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The Art of the Quick Fix
August 7, 2007  --  Issue 18
Better Fields for Better Play
Jim Reiner

I admit it.  Sometimes I use shortcuts...  a quick fix that works for a while. 

Occasionally I find myself in a situation where I need to do a 'patch job' to get by until I can do a better, more permanent fix.  Sometimes I can wait a couple years before I need to go back.

Here's a few problems I've run into that can be solved with a quick fix::

Not enough mound dirt. During spring maintenance, you might find that the mound seems to have lost some of its dirt during the rains.  I've had to scrape a couple wheelbarrows full of infield dirt from deep short or second or the coaches boxes to beef up the mound.  I realize it isn't exactly the same composition, but it works until I can get more mound clay.

Flat tire on my tractor.  Last spring I was all ready to start on a field when I found that one of the tires was flat.  I really needed that tractor to help haul materials and drag the field.  Fix a flat to the rescue.  Same stuff that is advertised to fix a flat on a car, although I've never used it like that.  Just make sure you use the small can for a small tractor tire.  I keep one in the trunk.

Massive mound holes and lots of loose dirt.  You probably know the best way to fix the mound is to alternate between moistening, adding dirt back in, tamping, then moistening, adding, tamping, and so on.  If conditions are right - very hot, sunny weather and you don't need to use the mound for at least a day, here's a way to firm up the holes.  Rake the loose dirt away from the holes and spread it out.  Soak the hole and the dirt you spread.  Let the water puddle in the hole.  Then push the wet dirt into the hole.  This will be muddy.  Smooth as best you can.  Soak it all again.  Soak till it puddles or runs off.  Let it bake for day in the hot sun.  It will be hard.  Just rough it up a bit and moisten before game time.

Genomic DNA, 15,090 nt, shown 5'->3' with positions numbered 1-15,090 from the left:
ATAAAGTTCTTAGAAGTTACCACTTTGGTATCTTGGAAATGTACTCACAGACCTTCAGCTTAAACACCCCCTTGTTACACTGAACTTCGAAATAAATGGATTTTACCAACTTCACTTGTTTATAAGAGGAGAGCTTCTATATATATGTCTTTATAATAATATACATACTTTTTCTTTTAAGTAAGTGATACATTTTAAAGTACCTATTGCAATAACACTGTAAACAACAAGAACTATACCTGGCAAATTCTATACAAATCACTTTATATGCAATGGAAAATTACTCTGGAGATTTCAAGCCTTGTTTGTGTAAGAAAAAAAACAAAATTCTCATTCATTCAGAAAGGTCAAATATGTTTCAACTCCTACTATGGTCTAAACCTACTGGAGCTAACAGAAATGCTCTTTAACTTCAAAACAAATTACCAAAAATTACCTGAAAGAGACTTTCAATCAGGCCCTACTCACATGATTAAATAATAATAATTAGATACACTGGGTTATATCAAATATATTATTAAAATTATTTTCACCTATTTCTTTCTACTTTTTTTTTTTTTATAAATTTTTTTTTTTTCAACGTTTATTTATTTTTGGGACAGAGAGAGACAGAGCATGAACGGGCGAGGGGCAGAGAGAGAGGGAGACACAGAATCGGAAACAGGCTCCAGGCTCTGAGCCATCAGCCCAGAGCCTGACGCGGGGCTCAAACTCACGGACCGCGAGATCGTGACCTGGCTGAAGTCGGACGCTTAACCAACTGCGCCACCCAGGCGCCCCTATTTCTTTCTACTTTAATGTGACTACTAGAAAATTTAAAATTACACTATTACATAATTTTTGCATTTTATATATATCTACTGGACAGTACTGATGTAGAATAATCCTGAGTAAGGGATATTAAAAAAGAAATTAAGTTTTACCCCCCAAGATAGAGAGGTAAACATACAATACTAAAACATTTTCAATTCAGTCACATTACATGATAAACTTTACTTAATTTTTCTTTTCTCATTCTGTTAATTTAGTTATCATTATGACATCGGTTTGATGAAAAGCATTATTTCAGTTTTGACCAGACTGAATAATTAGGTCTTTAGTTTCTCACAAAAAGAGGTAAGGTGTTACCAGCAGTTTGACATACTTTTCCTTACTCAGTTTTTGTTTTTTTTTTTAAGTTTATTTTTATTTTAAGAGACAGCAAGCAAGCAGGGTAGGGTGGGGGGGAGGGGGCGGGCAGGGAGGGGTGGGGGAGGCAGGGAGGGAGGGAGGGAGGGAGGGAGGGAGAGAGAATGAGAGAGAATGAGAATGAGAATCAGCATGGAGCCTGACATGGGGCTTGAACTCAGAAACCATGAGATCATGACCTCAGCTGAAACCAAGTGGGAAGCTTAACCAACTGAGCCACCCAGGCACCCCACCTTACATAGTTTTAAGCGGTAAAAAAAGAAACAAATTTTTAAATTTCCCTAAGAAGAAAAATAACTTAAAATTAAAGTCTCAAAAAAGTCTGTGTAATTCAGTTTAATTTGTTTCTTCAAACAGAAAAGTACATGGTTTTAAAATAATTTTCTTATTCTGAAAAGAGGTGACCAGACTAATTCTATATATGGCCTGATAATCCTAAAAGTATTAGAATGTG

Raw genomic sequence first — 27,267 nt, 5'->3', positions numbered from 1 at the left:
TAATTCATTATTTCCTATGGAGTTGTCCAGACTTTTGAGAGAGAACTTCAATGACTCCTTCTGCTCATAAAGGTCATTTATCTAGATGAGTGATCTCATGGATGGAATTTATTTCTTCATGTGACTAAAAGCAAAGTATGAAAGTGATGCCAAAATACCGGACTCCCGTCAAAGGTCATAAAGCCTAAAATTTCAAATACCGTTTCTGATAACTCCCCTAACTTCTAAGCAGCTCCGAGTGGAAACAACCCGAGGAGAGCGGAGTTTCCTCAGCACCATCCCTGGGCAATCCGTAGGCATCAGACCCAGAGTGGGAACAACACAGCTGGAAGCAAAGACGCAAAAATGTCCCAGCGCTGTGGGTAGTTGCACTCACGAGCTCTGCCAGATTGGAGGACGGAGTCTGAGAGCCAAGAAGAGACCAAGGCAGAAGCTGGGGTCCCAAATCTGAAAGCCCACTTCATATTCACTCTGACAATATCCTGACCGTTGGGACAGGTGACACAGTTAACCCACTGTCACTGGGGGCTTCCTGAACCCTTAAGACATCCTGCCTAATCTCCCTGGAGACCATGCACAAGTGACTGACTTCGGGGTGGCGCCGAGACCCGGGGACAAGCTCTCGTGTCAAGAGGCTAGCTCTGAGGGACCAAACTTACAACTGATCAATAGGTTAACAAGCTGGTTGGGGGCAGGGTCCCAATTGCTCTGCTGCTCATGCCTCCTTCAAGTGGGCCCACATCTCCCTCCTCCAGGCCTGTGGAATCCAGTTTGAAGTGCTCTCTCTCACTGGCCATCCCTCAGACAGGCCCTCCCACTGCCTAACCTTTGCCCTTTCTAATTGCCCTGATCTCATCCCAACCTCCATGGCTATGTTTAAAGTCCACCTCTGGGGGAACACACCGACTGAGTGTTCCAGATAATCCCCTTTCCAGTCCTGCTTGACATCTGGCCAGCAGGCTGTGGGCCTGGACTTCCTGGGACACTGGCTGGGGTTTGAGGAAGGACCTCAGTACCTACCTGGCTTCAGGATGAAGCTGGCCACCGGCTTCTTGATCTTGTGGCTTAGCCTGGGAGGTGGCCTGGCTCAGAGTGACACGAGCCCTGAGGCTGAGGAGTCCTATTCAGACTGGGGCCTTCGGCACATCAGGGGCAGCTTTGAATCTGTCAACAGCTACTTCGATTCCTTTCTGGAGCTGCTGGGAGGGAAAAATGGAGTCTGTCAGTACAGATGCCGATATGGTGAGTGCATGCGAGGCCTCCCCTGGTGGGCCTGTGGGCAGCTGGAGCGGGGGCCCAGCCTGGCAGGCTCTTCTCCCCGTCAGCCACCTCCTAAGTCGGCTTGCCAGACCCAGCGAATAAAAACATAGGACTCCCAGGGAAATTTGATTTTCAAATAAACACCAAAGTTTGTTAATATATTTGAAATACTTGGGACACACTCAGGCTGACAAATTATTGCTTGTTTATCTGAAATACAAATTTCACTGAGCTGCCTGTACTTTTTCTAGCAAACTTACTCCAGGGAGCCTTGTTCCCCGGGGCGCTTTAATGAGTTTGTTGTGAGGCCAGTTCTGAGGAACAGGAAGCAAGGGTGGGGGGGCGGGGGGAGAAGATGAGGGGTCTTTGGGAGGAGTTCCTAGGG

Another way to fix mound and batter box holes.  This works only on hot, sunny days.  I'm assuming you use the field in the late afternoon or early evening for practice or games.  This requires that your sprinklers go on at night and cover the mound or homeplate area.  I mean cover it with lots of water.  Just rake all the loose, powdery dirt into the holes and level it out.  During the night the sprinklers soak it.  The hot sun in the day bakes it.  It will be nice and firm by the time you need to use it.

Little weeds growing all over the infield skin.  Most of the time we try to get rid of these in the spring by dragging the field alot.  Spike drag or metal mesh drag.  And sometimes we spray weed killer.  But sometimes that doesn't work, or it isn't allowed.  A surprisingly easy way to totally get rid of the weeds if it isn't as thick as a lawn is to run the thatcher over it.  First lower the thatcher almost as low as it can go.  Lower than you'd ever run it on the turf.  Then run the thatcher on your infield skin, the basepaths, and the warning track for a quick fix.  No more weeds! None.  Not even any loose debris.

Well, there's just a few of the things I've done in a pinch.  Maybe you've got some short cuts you've used.  I'd be interested in hearing what you've done.

Yours for better play more often,

J. Reiner

Jim Reiner
Publisher, Editor, & Groundskeeper
The Ultimate Baseball Field Renovation Guide

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